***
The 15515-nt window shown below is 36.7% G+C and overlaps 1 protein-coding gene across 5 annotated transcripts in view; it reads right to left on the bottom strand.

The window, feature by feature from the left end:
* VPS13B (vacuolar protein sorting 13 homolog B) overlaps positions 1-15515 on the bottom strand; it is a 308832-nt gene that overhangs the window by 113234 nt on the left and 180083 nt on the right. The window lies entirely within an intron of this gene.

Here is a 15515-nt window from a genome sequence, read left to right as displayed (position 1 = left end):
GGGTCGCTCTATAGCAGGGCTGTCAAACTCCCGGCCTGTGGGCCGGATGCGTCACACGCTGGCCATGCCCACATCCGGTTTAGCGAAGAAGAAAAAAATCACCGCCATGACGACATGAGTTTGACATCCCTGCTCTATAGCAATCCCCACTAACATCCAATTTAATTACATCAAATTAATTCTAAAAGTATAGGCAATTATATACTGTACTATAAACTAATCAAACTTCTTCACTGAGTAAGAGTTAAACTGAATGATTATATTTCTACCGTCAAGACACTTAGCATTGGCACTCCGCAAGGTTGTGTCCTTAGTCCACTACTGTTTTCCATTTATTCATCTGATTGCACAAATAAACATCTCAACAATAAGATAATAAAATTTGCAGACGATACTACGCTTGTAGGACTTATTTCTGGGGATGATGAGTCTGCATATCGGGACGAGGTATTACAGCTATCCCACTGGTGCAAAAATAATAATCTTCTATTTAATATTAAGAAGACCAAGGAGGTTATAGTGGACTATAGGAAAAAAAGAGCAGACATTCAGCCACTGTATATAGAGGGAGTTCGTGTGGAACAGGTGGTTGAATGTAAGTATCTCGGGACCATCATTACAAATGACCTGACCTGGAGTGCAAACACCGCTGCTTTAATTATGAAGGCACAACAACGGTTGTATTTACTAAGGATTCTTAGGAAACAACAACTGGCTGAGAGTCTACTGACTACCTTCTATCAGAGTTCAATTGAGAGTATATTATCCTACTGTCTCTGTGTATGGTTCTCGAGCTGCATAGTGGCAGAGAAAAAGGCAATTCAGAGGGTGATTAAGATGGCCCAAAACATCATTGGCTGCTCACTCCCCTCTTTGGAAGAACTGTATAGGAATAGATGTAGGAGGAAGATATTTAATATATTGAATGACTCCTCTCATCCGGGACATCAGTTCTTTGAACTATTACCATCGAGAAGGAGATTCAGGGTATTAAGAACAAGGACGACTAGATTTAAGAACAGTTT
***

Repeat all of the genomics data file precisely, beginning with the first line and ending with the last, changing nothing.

The 15515-nt window shown below is 36.7% G+C and overlaps 1 protein-coding gene across 5 annotated transcripts in view; it reads right to left on the bottom strand.

The window, feature by feature from the left end:
* VPS13B (vacuolar protein sorting 13 homolog B) overlaps positions 1-15515 on the bottom strand; it is a 308832-nt gene that overhangs the window by 113234 nt on the left and 180083 nt on the right. The window lies entirely within an intron of this gene.

Here is a 15515-nt window from a genome sequence, read left to right as displayed (position 1 = left end):
GGGTCGCTCTATAGCAGGGCTGTCAAACTCCCGGCCTGTGGGCCGGATGCGTCACACGCTGGCCATGCCCACATCCGGTTTAGCGAAGAAGAAAAAAATCACCGCCATGACGACATGAGTTTGACATCCCTGCTCTATAGCAATCCCCACTAACATCCAATTTAATTACATCAAATTAATTCTAAAAGTATAGGCAATTATATACTGTACTATAAACTAATCAAACTTCTTCACTGAGTAAGAGTTAAACTGAATGATTATATTTCTACCGTCAAGACACTTAGCATTGGCACTCCGCAAGGTTGTGTCCTTAGTCCACTACTGTTTTCCATTTATTCATCTGATTGCACAAATAAACATCTCAACAATAAGATAATAAAATTTGCAGACGATACTACGCTTGTAGGACTTATTTCTGGGGATGATGAGTCTGCATATCGGGACGAGGTATTACAGCTATCCCACTGGTGCAAAAATAATAATCTTCTATTTAATATTAAGAAGACCAAGGAGGTTATAGTGGACTATAGGAAAAAAAGAGCAGACATTCAGCCACTGTATATAGAGGGAGTTCGTGTGGAACAGGTGGTTGAATGTAAGTATCTCGGGACCATCATTACAAATGACCTGACCTGGAGTGCAAACACCGCTGCTTTAATTATGAAGGCACAACAACGGTTGTATTTACTAAGGATTCTTAGGAAACAACAACTGGCTGAGAGTCTACTGACTACCTTCTATCAGAGTTCAATTGAGAGTATATTATCCTACTGTCTCTGTGTATGGTTCTCGAGCTGCATAGTGGCAGAGAAAAAGGCAATTCAGAGGGTGATTAAGATGGCCCAAAACATCATTGGCTGCTCACTCCCCTCTTTGGAAGAACTGTATAGGAATAGATGTAGGAGGAAGATATTTAATATATTGAATGACTCCTCTCATCCGGGACATCAGTTCTTTGAACTATTACCATCGAGAAGGAGATTCAGGGTATTAAGAACAAGGACGACTAGATTTAAGAACAGTTT